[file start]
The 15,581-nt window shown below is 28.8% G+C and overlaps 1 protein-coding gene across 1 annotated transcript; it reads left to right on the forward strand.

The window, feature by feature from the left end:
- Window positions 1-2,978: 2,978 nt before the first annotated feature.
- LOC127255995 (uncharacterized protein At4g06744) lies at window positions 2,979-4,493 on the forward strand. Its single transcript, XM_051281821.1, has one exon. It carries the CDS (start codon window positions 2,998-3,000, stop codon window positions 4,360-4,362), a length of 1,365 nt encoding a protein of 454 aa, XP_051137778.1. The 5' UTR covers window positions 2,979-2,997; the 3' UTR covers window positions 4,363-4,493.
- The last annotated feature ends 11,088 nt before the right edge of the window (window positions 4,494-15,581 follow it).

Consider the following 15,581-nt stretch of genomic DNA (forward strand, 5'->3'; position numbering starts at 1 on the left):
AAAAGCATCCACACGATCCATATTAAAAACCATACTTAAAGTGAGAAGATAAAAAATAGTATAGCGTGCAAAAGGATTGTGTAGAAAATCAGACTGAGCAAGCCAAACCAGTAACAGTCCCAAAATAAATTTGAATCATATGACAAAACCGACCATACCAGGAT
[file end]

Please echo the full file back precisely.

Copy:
The 15,581-nt window shown below is 28.8% G+C and overlaps 1 protein-coding gene across 1 annotated transcript; it reads left to right on the forward strand.

The window, feature by feature from the left end:
- Window positions 1-2,978: 2,978 nt before the first annotated feature.
- LOC127255995 (uncharacterized protein At4g06744) lies at window positions 2,979-4,493 on the forward strand. Its single transcript, XM_051281821.1, has one exon. It carries the CDS (start codon window positions 2,998-3,000, stop codon window positions 4,360-4,362), a length of 1,365 nt encoding a protein of 454 aa, XP_051137778.1. The 5' UTR covers window positions 2,979-2,997; the 3' UTR covers window positions 4,363-4,493.
- The last annotated feature ends 11,088 nt before the right edge of the window (window positions 4,494-15,581 follow it).

Consider the following 15,581-nt stretch of genomic DNA (forward strand, 5'->3'; position numbering starts at 1 on the left):
AAAAGCATCCACACGATCCATATTAAAAACCATACTTAAAGTGAGAAGATAAAAAATAGTATAGCGTGCAAAAGGATTGTGTAGAAAATCAGACTGAGCAAGCCAAACCAGTAACAGTCCCAAAATAAATTTGAATCATATGACAAAACCGACCATACCAGGAT